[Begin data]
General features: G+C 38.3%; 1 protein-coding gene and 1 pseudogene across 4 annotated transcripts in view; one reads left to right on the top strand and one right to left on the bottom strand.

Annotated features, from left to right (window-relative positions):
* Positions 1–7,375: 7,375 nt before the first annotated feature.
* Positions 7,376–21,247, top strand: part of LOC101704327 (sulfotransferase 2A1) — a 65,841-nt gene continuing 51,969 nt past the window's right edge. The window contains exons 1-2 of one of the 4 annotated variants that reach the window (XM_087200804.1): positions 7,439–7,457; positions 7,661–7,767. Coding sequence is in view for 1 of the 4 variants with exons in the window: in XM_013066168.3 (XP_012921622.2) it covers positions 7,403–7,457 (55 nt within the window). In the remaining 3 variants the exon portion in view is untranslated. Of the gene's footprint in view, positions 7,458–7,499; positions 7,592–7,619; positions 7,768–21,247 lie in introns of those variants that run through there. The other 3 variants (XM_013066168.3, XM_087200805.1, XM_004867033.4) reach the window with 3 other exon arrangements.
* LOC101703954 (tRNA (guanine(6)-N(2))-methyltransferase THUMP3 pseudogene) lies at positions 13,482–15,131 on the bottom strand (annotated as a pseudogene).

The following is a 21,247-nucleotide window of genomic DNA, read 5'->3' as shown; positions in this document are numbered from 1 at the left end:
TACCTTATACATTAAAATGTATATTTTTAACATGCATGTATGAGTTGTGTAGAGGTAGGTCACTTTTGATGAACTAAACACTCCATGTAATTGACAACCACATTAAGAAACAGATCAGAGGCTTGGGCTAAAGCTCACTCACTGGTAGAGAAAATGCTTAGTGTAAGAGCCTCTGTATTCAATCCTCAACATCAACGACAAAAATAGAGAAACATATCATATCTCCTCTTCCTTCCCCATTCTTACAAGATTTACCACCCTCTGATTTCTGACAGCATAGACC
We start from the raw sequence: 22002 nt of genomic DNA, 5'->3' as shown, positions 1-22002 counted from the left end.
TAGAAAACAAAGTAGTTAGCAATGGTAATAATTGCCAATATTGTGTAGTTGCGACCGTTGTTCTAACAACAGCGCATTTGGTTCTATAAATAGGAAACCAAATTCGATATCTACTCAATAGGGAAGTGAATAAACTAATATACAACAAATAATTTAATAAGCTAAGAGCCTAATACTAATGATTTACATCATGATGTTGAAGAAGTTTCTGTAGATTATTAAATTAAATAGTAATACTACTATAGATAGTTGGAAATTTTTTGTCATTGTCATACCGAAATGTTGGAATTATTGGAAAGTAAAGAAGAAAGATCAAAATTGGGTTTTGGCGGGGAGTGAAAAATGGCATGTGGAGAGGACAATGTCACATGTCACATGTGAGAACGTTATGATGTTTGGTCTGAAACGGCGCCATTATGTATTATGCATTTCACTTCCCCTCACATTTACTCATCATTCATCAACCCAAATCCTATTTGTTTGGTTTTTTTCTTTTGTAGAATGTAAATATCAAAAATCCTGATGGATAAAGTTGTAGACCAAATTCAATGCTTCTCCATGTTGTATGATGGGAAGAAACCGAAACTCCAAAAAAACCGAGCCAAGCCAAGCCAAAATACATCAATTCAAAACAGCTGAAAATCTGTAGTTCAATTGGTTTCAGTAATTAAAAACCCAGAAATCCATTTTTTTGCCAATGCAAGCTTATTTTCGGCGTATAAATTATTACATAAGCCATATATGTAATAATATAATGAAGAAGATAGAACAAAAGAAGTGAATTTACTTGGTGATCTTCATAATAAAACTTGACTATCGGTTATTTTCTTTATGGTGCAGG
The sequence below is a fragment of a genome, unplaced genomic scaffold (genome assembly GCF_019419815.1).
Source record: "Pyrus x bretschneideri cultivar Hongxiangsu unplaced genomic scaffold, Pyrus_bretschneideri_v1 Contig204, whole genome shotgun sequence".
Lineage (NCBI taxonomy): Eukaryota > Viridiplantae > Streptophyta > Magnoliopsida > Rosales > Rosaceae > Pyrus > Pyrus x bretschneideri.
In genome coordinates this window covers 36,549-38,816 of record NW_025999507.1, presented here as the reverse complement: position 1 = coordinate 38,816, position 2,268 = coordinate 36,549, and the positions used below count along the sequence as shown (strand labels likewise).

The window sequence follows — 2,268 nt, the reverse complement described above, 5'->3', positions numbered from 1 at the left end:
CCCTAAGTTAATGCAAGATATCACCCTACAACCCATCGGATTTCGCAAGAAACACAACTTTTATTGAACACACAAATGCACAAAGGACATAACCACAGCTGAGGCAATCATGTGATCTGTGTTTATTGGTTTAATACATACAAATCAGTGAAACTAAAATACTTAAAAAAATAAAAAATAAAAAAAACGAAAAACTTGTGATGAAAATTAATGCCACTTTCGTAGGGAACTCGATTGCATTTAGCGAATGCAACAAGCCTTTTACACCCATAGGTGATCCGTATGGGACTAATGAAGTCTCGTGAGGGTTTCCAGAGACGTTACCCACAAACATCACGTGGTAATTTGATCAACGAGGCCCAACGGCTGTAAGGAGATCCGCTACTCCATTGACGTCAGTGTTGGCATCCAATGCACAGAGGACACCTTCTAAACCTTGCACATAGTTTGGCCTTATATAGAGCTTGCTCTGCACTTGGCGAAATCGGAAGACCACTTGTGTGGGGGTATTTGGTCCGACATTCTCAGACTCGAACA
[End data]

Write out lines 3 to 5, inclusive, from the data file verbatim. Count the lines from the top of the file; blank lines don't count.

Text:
* Positions 1–7,375: 7,375 nt before the first annotated feature.
* Positions 7,376–21,247, top strand: part of LOC101704327 (sulfotransferase 2A1) — a 65,841-nt gene continuing 51,969 nt past the window's right edge. The window contains exons 1-2 of one of the 4 annotated variants that reach the window (XM_087200804.1): positions 7,439–7,457; positions 7,661–7,767. Coding sequence is in view for 1 of the 4 variants with exons in the window: in XM_013066168.3 (XP_012921622.2) it covers positions 7,403–7,457 (55 nt within the window). In the remaining 3 variants the exon portion in view is untranslated. Of the gene's footprint in view, positions 7,458–7,499; positions 7,592–7,619; positions 7,768–21,247 lie in introns of those variants that run through there. The other 3 variants (XM_013066168.3, XM_087200805.1, XM_004867033.4) reach the window with 3 other exon arrangements.
* LOC101703954 (tRNA (guanine(6)-N(2))-methyltransferase THUMP3 pseudogene) lies at positions 13,482–15,131 on the bottom strand (annotated as a pseudogene).